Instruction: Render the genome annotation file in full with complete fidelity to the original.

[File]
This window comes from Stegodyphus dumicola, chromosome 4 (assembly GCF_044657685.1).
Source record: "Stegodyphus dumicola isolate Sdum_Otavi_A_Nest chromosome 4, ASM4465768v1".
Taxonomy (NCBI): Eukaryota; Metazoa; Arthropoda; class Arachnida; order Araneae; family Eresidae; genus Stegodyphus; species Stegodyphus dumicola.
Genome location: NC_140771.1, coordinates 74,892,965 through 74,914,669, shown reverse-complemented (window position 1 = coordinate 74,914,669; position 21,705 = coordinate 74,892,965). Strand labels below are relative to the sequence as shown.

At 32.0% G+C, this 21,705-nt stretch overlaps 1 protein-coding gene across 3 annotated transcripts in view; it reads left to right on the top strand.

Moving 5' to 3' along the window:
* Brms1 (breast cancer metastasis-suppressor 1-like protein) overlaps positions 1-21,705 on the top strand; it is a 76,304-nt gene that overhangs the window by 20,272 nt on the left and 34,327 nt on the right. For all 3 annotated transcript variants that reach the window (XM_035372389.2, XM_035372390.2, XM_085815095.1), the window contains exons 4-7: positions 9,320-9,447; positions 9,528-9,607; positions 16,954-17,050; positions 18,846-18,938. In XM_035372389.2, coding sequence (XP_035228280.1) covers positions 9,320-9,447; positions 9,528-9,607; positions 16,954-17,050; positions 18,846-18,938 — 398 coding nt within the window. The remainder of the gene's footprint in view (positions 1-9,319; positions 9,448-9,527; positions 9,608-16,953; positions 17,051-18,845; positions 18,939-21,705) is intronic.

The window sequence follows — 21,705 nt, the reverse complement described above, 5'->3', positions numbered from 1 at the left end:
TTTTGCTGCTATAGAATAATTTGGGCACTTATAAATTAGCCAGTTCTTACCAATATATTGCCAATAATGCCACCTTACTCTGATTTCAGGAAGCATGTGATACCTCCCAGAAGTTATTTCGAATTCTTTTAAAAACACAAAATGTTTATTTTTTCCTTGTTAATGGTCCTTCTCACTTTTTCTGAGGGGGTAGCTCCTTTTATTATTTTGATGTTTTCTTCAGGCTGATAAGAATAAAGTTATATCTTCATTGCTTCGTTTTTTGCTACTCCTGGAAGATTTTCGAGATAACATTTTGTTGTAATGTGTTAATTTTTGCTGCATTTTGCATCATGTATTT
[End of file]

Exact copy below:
This window comes from Stegodyphus dumicola, chromosome 4 (assembly GCF_044657685.1).
Source record: "Stegodyphus dumicola isolate Sdum_Otavi_A_Nest chromosome 4, ASM4465768v1".
Taxonomy (NCBI): Eukaryota; Metazoa; Arthropoda; class Arachnida; order Araneae; family Eresidae; genus Stegodyphus; species Stegodyphus dumicola.
Genome location: NC_140771.1, coordinates 74,892,965 through 74,914,669, shown reverse-complemented (window position 1 = coordinate 74,914,669; position 21,705 = coordinate 74,892,965). Strand labels below are relative to the sequence as shown.

At 32.0% G+C, this 21,705-nt stretch overlaps 1 protein-coding gene across 3 annotated transcripts in view; it reads left to right on the top strand.

Moving 5' to 3' along the window:
* Brms1 (breast cancer metastasis-suppressor 1-like protein) overlaps positions 1-21,705 on the top strand; it is a 76,304-nt gene that overhangs the window by 20,272 nt on the left and 34,327 nt on the right. For all 3 annotated transcript variants that reach the window (XM_035372389.2, XM_035372390.2, XM_085815095.1), the window contains exons 4-7: positions 9,320-9,447; positions 9,528-9,607; positions 16,954-17,050; positions 18,846-18,938. In XM_035372389.2, coding sequence (XP_035228280.1) covers positions 9,320-9,447; positions 9,528-9,607; positions 16,954-17,050; positions 18,846-18,938 — 398 coding nt within the window. The remainder of the gene's footprint in view (positions 1-9,319; positions 9,448-9,527; positions 9,608-16,953; positions 17,051-18,845; positions 18,939-21,705) is intronic.

The window sequence follows — 21,705 nt, the reverse complement described above, 5'->3', positions numbered from 1 at the left end:
TTTTGCTGCTATAGAATAATTTGGGCACTTATAAATTAGCCAGTTCTTACCAATATATTGCCAATAATGCCACCTTACTCTGATTTCAGGAAGCATGTGATACCTCCCAGAAGTTATTTCGAATTCTTTTAAAAACACAAAATGTTTATTTTTTCCTTGTTAATGGTCCTTCTCACTTTTTCTGAGGGGGTAGCTCCTTTTATTATTTTGATGTTTTCTTCAGGCTGATAAGAATAAAGTTATATCTTCATTGCTTCGTTTTTTGCTACTCCTGGAAGATTTTCGAGATAACATTTTGTTGTAATGTGTTAATTTTTGCTGCATTTTGCATCATGTATTT